With damage over time abilities now refreshing without wasting a dot, “interleaving” a cobra shot between procs is less viable. Instead we can more quickly use our explosive shots without wasting charges. Simply spamming Explosive Shot will result in 8 ticks, with 1 lost. Before 4.2 this would have been 7 ticks. If you wait a small fraction of a second after the 1 second GCD, it should be sufficient to get all 9 ticks quickly. This would be 9 explosive shot ticks in about 3.3 seconds assuming you wait 0.1 between each. This is almost always the best usage on single target, although there may be times when filling in an instant cast ability such as kill shot is worthwhile.
First off, what? Secondly, what? That level of information seems masochistic in nature, but it helps players understand maximum efficiency when playing their chosen class, hopefully preventing them from getting flamed by their guildmates during a particularly difficult raid.
Here we have networked humans, all contributing and crowd-sourcing the information for each other: what tactics work, which ones don’t, how best to augment playstyles for maximum efficiency, etc. It seems harmless, and it affects games in different ways. For solo RPGs, these player guides help navigate the world, replacing your own brainpower in solving certain puzzles with other, more pressing matters (how to 100% the game, how to best do a speedrun, or how to make that certain alien disrobe for you).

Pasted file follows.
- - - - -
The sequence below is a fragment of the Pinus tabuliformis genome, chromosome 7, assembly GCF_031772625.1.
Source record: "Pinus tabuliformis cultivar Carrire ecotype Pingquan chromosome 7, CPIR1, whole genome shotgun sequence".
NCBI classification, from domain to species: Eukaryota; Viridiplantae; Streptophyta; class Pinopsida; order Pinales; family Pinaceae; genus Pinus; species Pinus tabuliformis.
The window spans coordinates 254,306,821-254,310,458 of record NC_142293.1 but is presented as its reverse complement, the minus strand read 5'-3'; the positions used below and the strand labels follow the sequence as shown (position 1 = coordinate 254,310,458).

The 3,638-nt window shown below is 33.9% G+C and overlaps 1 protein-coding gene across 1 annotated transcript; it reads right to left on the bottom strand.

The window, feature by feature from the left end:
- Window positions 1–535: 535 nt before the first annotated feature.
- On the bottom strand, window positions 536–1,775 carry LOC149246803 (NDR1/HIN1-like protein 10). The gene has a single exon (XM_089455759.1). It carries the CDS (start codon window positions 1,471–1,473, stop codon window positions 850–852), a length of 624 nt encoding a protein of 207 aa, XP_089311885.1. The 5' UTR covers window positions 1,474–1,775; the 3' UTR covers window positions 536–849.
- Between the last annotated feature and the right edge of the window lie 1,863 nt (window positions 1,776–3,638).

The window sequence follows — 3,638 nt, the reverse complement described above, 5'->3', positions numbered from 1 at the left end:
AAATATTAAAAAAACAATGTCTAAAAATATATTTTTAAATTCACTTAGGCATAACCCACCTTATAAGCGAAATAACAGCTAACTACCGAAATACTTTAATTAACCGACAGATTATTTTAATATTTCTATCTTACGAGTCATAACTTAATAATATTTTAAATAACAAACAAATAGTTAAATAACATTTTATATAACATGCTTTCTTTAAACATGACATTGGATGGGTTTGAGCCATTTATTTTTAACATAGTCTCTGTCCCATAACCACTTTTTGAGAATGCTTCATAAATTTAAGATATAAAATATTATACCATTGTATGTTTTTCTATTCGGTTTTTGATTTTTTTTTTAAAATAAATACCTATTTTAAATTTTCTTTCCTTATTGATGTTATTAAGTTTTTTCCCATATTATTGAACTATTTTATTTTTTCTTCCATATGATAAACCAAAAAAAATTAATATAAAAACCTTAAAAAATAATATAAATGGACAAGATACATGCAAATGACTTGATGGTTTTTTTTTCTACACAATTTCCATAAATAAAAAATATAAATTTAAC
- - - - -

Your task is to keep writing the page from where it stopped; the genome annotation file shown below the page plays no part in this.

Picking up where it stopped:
It’s not like this sort of networked content only happens for RPGs, though. Look at Ars Technica’s article on Fez where they talk about how the hardest puzzle was eventually solved. As the players approached the seemingly unbreakable code, forums lit up as gamers argued about the apparent pointlessness of the puzzle, and it took gamers getting together online to finally crack it. Of course, cracking a puzzle is arguably its own reward, so that could explain some of the anti-climactic feelings that some of the gamers are experiencing now.